Activision slams ‘meritless’ pending $680M CDL monopoly lawsuit

Shortly after the Call of Duty League’s teams filed a lawsuit seeking $680M, Activision Blizzard denied the allegations. …


Call of Duty League team owners and members filed a federal lawsuit against Activision Blizzard seeking over $680 million in damages. The lawsuit alleges the publisher has an unlawful monopoly over professional leagues and tournaments for the triple-A FPS franchise.

In an email to GamesBeat, an Activision spokesperson claimed the allegations in the lawsuit were “meritless.”

CDL Teams v. Activision Blizzard allegations

In 2019, Activision Blizzard closed the Call of Duty esports circuit to form the Call of Duty League. The plaintiffs argued that this shift in structure unfairly prohibited them from earning compensation from entities other than Activision Blizzard. The publisher allegedly leveraged its trademark and ownership of Call of Duty to control both the professional and amateur esports markets for the title.

According to the lawsuit, Activision Blizzard charged 12 teams $27.5 million each to compete in the CDL. Teams were also required to give Activision Blizzard 50% of revenue from ticket sales, sponsorships and other sources. Moreover, teams were unable to sell sponsorships in lucrative verticals like energy drinks or military-related companies. Signed teams and players were also allegedly restricted from competing in or supporting external tournaments. Perhaps the most restrictive of all, players were allegedly unable to commercialize their Call of Duty gameplay outside of the league.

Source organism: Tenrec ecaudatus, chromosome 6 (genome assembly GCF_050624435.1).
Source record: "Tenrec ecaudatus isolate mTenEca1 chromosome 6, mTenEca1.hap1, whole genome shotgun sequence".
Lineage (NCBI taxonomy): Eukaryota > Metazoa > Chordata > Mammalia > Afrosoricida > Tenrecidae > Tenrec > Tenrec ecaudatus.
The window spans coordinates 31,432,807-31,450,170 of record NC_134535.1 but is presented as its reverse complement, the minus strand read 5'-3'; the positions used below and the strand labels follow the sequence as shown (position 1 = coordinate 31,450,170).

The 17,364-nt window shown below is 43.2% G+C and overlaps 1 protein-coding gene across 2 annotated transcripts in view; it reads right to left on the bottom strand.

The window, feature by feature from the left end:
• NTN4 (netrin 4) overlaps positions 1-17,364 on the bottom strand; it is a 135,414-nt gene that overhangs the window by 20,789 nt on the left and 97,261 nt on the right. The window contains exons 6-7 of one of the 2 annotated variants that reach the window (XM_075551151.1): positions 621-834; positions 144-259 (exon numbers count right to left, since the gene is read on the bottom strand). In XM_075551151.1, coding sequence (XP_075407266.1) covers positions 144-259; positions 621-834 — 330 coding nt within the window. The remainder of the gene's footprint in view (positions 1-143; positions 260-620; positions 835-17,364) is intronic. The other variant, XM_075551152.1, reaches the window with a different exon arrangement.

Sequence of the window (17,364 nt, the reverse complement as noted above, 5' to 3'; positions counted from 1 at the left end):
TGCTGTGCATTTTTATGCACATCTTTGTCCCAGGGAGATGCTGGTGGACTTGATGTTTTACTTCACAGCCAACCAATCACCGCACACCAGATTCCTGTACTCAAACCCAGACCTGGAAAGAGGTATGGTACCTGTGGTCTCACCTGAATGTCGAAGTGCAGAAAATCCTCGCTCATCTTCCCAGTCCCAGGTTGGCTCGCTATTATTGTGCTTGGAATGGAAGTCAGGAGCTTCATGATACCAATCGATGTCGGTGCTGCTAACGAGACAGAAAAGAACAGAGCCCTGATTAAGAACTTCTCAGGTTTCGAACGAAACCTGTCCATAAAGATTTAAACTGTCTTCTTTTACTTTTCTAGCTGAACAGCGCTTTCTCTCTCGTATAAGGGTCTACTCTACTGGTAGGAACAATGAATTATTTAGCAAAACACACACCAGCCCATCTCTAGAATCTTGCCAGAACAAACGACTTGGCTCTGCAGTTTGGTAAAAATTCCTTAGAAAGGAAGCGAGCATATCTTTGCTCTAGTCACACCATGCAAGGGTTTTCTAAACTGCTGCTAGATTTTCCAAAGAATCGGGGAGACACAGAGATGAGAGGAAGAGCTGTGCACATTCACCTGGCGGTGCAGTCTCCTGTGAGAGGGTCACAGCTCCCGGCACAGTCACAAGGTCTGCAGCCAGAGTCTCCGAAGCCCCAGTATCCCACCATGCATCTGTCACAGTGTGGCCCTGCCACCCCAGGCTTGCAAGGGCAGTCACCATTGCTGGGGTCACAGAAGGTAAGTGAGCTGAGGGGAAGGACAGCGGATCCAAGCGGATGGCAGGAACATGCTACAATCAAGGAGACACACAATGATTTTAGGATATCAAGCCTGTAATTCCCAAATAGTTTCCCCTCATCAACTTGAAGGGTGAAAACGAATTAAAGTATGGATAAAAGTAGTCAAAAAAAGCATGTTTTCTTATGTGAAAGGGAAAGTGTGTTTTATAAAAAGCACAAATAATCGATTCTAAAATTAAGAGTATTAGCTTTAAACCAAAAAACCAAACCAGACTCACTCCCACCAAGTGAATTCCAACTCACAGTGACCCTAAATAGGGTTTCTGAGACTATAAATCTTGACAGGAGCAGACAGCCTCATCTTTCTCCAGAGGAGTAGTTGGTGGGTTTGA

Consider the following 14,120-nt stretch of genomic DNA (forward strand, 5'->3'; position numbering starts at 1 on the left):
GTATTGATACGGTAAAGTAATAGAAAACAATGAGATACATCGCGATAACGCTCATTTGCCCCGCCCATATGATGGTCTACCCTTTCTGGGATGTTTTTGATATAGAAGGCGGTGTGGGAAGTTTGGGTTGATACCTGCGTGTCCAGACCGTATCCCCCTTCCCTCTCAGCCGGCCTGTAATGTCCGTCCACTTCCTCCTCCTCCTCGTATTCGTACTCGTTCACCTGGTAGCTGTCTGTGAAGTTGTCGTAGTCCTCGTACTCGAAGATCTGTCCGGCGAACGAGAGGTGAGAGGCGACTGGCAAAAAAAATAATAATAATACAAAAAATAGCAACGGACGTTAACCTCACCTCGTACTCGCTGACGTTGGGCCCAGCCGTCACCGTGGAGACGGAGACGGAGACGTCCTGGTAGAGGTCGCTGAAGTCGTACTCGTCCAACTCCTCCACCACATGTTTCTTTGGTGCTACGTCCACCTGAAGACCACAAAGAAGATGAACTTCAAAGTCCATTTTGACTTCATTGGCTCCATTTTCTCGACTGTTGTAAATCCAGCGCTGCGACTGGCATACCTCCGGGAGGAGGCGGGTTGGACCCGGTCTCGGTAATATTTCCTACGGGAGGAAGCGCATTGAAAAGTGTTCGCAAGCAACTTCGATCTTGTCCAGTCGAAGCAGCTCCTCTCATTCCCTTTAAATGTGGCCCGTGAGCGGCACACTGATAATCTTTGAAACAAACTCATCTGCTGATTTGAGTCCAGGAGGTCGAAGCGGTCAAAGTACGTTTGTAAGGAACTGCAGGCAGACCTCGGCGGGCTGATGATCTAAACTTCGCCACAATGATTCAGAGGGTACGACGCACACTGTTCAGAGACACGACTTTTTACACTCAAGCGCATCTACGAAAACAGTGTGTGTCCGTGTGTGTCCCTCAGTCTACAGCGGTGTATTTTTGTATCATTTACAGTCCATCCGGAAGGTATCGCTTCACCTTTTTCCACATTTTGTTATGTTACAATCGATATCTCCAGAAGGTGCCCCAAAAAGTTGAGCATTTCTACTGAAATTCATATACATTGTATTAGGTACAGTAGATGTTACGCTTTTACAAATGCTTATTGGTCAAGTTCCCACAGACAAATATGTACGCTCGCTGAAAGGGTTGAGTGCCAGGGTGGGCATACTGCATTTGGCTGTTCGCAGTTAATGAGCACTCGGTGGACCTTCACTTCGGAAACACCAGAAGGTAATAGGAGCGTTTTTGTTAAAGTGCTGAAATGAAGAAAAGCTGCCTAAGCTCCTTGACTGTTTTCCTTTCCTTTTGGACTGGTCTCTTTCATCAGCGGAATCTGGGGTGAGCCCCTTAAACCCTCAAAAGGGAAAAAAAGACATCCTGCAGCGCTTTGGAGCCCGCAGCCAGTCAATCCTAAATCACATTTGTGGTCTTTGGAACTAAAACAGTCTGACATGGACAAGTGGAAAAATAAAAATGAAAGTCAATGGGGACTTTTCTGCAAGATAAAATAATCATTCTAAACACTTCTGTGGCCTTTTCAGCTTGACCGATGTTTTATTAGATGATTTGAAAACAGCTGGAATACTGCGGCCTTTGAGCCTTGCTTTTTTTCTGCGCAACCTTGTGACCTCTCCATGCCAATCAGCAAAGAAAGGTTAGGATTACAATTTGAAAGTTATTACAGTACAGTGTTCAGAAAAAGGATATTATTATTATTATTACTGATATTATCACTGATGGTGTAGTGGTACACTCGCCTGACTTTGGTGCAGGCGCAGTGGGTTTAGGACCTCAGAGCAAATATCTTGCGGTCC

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The lawsuit also details allegations from a number of high profile community members including OpTic Gaming’s CEO and cofounder Hector “H3CZ” Rodriguez and its star Seth “Scump” Abner. OpTic Gaming was established in 2006 as a Call of Duty esports team. The organization built its legacy and audience off of their success in the title, though the team diversified into other games.

As first reported by Bloomberg Law, Rodriguez says he was forced into a “financially devastating” partnership to continue competing. In 2017, Rodriguez sold an alleged 92.5% stake in OpTic Gaming’s parent company to Texas Rangers co-owners Neil Leibman and Ray Davis. Then in 2019, Immortals Gaming Club bought the parent company for about $100 million. Rodriguez reacquired the OpTic brand in 2020. Finally, OpTic merged with Envy gaming in 2021.

Activision’s response

Activision Blizzard denied the allegations in the lawsuit shortly after initial reports. The publisher countered these allegations with their own. The statement suggests the lawsuit was filed after the plaintiffs demanded millions of dollars to avoid litigation. The company’s full statement is below.

Mr. Rodriguez (aka OpTic H3CZ) and Mr. Abner (aka Scump) demanded that Activision pay them tens of millions of dollars to avoid this meritless litigation, and when their demands were not met, they filed. We will strongly defend against these claims, which have no basis in fact or in law. We are disappointed that these members of the esports community would bring this suit which is disruptive to team owners, players, fans, and partners who have invested so much time and energy into the Call of Duty League’s success. 

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